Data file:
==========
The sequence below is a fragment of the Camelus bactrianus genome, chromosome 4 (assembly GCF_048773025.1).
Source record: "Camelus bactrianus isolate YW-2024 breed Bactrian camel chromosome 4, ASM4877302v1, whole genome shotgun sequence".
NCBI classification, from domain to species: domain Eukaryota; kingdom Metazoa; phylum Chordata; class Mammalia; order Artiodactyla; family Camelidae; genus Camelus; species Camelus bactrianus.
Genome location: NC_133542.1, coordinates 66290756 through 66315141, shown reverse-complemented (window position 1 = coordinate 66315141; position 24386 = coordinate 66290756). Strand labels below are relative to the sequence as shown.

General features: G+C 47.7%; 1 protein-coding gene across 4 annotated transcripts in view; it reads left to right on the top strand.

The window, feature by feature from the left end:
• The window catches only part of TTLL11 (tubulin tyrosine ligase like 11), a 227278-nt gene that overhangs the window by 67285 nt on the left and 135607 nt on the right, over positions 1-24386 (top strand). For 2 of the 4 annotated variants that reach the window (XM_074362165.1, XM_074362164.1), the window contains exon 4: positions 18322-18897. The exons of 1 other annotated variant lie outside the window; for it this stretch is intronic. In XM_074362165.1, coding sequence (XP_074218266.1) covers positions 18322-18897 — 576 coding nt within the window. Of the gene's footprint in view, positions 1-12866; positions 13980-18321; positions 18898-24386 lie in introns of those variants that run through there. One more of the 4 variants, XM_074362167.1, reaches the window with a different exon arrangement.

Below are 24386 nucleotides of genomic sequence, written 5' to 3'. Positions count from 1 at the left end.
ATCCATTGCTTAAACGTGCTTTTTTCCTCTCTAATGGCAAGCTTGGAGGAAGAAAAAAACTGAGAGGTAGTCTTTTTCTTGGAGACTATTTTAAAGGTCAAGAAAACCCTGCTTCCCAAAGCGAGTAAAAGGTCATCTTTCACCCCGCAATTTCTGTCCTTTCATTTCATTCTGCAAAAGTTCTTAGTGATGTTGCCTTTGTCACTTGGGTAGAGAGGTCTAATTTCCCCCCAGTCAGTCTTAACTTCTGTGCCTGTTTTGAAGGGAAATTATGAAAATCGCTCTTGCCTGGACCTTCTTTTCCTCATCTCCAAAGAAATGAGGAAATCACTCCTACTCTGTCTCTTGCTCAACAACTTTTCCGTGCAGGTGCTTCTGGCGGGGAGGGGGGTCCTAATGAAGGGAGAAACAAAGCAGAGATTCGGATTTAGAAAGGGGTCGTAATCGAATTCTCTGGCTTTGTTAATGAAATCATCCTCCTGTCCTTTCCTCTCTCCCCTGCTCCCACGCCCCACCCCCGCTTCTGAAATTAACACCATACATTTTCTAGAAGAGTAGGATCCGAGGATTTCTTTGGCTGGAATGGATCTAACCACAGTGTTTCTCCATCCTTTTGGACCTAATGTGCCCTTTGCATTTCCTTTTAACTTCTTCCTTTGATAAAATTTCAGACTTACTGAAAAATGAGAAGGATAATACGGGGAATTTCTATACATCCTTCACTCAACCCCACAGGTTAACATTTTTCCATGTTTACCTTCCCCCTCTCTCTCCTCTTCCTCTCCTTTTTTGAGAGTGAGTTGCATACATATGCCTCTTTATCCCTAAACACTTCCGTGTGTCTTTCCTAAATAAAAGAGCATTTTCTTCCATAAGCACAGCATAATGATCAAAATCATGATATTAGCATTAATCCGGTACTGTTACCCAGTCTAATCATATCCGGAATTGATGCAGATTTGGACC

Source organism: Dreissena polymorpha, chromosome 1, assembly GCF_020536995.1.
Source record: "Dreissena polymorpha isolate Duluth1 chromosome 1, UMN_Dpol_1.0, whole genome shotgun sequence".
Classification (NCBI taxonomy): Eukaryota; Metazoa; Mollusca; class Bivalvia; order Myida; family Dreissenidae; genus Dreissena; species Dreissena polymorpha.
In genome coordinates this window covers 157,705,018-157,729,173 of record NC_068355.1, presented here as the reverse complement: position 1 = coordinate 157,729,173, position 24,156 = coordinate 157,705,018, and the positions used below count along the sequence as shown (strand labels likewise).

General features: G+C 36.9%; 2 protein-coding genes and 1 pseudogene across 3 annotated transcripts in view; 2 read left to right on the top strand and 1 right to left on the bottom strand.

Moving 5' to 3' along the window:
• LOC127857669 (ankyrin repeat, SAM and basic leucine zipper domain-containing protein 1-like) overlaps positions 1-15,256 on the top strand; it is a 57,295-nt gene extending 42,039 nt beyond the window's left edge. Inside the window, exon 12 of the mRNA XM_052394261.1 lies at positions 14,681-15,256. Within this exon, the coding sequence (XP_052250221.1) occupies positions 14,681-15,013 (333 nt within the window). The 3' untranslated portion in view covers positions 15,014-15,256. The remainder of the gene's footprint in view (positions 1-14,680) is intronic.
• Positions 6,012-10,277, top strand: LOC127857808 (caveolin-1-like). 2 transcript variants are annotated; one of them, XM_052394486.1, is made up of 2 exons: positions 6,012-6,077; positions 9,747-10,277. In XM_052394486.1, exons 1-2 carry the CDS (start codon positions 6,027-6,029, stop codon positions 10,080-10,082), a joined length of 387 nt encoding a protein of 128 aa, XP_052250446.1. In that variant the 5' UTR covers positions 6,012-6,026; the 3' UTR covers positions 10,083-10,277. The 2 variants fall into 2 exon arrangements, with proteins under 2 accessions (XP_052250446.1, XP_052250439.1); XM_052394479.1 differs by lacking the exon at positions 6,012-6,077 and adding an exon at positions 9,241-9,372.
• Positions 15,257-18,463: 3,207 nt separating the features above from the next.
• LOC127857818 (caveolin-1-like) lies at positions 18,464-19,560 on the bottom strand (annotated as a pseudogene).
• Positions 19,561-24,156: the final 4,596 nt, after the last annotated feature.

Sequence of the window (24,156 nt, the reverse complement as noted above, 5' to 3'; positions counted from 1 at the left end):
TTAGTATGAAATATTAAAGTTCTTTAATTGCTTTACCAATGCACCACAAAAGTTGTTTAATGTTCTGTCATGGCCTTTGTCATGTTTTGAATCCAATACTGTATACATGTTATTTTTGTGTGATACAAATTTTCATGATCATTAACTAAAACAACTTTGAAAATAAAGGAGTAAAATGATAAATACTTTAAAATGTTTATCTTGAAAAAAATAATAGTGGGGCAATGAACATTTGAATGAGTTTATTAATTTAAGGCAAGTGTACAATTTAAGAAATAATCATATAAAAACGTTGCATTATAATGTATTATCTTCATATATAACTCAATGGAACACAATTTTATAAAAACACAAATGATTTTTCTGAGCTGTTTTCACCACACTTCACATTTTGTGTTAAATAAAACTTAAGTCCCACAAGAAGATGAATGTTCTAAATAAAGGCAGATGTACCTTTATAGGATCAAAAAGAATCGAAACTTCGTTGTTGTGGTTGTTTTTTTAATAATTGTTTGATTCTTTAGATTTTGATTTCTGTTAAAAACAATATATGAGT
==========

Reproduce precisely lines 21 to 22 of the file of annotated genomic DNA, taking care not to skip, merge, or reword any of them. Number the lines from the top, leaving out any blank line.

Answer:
Sequence of the window (24,156 nt, the reverse complement as noted above, 5' to 3'; positions counted from 1 at the left end):
TTAGTATGAAATATTAAAGTTCTTTAATTGCTTTACCAATGCACCACAAAAGTTGTTTAATGTTCTGTCATGGCCTTTGTCATGTTTTGAATCCAATACTGTATACATGTTATTTTTGTGTGATACAAATTTTCATGATCATTAACTAAAACAACTTTGAAAATAAAGGAGTAAAATGATAAATACTTTAAAATGTTTATCTTGAAAAAAATAATAGTGGGGCAATGAACATTTGAATGAGTTTATTAATTTAAGGCAAGTGTACAATTTAAGAAATAATCATATAAAAACGTTGCATTATAATGTATTATCTTCATATATAACTCAATGGAACACAATTTTATAAAAACACAAATGATTTTTCTGAGCTGTTTTCACCACACTTCACATTTTGTGTTAAATAAAACTTAAGTCCCACAAGAAGATGAATGTTCTAAATAAAGGCAGATGTACCTTTATAGGATCAAAAAGAATCGAAACTTCGTTGTTGTGGTTGTTTTTTTAATAATTGTTTGATTCTTTAGATTTTGATTTCTGTTAAAAACAATATATGAGT